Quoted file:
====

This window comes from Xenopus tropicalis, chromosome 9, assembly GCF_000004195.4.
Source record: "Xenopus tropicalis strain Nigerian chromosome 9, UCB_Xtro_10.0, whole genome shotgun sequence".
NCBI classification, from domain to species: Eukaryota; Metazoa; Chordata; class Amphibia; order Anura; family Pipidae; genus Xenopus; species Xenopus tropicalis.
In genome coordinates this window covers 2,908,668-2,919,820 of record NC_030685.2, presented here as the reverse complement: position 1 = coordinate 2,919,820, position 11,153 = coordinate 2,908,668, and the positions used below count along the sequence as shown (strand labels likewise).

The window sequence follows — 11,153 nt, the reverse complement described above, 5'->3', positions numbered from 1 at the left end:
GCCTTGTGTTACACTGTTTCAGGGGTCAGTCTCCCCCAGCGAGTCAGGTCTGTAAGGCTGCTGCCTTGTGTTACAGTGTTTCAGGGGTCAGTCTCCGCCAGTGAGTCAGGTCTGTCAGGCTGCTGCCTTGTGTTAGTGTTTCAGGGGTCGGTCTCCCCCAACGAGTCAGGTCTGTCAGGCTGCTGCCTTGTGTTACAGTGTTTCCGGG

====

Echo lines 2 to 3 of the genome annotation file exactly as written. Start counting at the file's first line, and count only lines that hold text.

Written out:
Source record: "Xenopus tropicalis strain Nigerian chromosome 9, UCB_Xtro_10.0, whole genome shotgun sequence".
NCBI classification, from domain to species: Eukaryota; Metazoa; Chordata; class Amphibia; order Anura; family Pipidae; genus Xenopus; species Xenopus tropicalis.